APNewsBreak: Logan 'validated' by US success
LONDON (AP) - He told them so.
Doug Logan got fired as the CEO of the U.S. track team in 2010, about 18 months after setting the audacious goal of collecting 30 medals at the London Olympics.
Heading into the final two days, the Americans have 26, with up to five more possible. Logan says he's not surprised.
"I feel a certain sense of validation that the direction I took and the way I did it was correct," he told The Associated Press in a telephone interview Friday.
The Americans won 23 medals in Beijing, a performance that prompted Logan to call for a top-to-bottom review of the track program that resulted in a report called "Project 30."
Logan's in-your-face management style eventually led to his ouster in September 2010 after little more than two years on the job. He's watching the games from his home in Florida this year with mixed emotions.
"When I challenged the federation to perform up to its potential, I knew it had an Olympics like this in it," he said. "But a lot of people, including my own board members, thought I was arrogant and ill-informed."
But neither the man who ultimately replaced Logan, Max Siegel, nor chairwoman Stephanie Hightower shied away from the goal of 30 medals. If the U.S. can reach the podium in the two remaining relays and two of three other events where it has a chance- women's high jump (Chaunte Lowe), men's 5,000 meters (Bernard Lagat) and men's marathon (Meb Keflezighi)- it would hit the number.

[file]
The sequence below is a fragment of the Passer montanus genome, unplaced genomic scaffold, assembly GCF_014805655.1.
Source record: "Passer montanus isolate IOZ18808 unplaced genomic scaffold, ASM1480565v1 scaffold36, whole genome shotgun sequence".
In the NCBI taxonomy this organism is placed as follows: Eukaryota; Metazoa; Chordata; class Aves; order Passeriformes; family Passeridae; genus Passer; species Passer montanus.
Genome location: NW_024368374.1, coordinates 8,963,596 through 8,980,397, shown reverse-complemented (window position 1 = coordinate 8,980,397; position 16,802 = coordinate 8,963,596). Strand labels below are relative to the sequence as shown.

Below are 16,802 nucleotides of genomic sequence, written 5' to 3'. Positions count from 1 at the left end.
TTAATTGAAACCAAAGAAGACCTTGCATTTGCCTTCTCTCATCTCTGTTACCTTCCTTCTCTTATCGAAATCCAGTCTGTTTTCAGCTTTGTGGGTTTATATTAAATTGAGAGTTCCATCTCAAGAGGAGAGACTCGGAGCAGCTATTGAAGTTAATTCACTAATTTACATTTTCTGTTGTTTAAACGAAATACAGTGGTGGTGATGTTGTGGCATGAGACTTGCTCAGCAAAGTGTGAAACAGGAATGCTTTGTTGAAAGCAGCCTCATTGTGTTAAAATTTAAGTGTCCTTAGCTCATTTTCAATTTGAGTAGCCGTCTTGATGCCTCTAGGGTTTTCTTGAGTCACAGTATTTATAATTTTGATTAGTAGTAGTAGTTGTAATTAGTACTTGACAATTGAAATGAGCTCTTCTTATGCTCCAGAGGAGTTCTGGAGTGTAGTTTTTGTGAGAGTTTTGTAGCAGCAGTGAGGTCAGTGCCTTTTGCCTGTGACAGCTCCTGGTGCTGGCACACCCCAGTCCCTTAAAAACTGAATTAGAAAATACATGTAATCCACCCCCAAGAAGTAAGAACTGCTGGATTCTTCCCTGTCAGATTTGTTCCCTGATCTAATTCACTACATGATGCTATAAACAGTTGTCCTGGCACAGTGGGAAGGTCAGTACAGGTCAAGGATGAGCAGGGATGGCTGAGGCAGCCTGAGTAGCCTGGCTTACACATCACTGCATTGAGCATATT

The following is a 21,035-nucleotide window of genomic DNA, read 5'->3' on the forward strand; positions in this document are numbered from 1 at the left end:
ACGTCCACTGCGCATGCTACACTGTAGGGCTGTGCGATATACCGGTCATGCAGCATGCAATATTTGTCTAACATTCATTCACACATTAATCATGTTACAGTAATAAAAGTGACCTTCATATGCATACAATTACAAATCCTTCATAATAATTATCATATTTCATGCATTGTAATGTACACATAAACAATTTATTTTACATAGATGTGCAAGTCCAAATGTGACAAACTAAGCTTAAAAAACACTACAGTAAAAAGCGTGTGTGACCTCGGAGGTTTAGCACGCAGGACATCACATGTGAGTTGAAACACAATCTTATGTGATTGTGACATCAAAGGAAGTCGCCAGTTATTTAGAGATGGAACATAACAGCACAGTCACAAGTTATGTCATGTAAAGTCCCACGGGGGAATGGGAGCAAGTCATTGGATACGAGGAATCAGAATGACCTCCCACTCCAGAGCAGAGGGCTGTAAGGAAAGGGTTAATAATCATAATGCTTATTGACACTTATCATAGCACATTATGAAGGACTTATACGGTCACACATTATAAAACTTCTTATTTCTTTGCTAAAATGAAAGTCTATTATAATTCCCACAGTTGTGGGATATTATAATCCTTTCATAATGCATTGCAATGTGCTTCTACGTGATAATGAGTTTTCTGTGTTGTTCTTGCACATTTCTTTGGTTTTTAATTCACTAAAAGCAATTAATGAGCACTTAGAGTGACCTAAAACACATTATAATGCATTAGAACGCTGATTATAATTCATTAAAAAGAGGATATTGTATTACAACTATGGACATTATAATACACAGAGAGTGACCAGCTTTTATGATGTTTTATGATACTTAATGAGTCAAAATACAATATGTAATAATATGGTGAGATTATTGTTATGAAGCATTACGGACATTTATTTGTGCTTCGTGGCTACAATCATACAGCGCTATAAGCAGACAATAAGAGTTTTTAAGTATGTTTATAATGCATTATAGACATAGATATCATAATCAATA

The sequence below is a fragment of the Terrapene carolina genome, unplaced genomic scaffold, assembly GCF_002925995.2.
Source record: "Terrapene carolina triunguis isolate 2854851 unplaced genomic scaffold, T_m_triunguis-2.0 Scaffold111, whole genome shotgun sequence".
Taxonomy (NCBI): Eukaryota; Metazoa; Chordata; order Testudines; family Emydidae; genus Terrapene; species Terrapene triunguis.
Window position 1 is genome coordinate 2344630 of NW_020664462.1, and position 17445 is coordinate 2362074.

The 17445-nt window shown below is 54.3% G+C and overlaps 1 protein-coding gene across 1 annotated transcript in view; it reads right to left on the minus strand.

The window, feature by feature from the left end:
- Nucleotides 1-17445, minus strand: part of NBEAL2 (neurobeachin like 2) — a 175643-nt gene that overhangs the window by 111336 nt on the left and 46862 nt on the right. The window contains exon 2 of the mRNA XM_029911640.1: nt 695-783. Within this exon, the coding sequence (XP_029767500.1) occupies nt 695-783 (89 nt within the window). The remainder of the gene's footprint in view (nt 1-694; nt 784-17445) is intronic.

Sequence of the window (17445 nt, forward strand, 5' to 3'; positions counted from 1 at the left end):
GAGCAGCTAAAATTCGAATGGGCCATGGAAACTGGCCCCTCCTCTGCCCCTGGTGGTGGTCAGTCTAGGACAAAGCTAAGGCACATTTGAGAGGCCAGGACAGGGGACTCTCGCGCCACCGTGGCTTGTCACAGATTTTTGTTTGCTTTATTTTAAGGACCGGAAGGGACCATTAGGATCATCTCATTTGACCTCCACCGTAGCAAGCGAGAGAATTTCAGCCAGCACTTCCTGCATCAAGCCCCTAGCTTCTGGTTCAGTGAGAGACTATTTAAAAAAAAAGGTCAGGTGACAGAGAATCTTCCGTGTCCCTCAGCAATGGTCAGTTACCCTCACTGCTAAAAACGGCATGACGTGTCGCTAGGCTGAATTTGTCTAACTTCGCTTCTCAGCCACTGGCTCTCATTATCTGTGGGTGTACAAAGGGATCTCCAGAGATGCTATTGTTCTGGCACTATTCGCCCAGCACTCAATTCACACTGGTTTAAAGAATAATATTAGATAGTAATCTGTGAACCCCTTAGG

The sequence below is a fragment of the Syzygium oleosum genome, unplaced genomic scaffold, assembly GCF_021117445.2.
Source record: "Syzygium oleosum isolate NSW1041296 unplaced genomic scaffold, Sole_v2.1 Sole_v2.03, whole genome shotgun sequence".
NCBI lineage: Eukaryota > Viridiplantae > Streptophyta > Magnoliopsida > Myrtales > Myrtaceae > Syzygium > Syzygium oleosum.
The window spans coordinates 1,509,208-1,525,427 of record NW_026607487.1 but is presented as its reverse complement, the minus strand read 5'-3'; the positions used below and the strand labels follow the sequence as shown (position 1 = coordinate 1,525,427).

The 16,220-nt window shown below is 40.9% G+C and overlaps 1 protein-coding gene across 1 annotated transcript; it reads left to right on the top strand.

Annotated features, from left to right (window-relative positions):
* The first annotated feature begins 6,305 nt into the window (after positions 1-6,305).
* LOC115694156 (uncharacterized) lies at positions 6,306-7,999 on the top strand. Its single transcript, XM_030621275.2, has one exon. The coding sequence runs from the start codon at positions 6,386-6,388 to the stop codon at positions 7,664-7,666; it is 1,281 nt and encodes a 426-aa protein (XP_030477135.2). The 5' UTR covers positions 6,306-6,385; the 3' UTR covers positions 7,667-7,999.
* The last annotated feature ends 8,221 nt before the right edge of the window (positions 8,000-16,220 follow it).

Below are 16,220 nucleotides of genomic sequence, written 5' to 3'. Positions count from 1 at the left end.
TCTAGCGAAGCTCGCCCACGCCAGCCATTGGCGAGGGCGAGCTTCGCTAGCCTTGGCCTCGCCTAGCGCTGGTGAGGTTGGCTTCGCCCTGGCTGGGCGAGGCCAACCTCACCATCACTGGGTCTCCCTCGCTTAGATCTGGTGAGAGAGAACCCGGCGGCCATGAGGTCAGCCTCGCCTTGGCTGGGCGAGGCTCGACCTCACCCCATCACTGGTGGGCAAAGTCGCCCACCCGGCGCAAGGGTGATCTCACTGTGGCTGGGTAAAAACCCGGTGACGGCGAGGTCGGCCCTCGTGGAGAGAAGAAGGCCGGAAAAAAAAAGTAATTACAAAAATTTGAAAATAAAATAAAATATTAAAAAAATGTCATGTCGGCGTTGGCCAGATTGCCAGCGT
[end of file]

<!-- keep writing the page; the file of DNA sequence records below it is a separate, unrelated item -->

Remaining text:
USA Track and Field spokeswoman Jill Geer declined to comment.
Though this year's track meet has, once again, been dominated by Usain Bolt and his back-to-back Olympic victories in the 100 and 200, the Americans are at the top of the medals table with more than double the next-best countries, Jamaica and Russia, which have 10.
That's no big surprise; the United States fields contenders in almost every event- something no other country can do.
The real surprise is that the U.S. is approaching a number it hasn't hit since 1992 despite winning only one medal in the men's 100, 200 or 400- events in which it captured 16 medals in the previous three Olympics.
They've made up for it with eight medals in field events, five more than in 2008, and also have two silvers in long-distance events: Leonel Manzano in the 1,500 and Galen Rupp in the 10,000, the first American medal at that distance since 1968.
Among those on the "Project 30" panel were 10-time Olympic medalist Carl Lewis, 2004 Olympic marathon bronze medalist Deena Kastor and Steve Roush, the former chief of sport performance for the U.S. Olympic Committee.
Roush told the AP that putting a specific number out there was "counter to the culture that had been established within" USATF.
"There's no doubt it frightened some people, now that there was actually a stated target they were shooting at," Roush said. "Coming up short would mean they somehow failed."
Logan, who says he'd someday love to find another underperforming national governing body to go fix, insists the ultimate credit goes to the athletes and coaches.
"But them improving like this is not an accident," he said. "It's not that we're lucky today and we were unlucky before."
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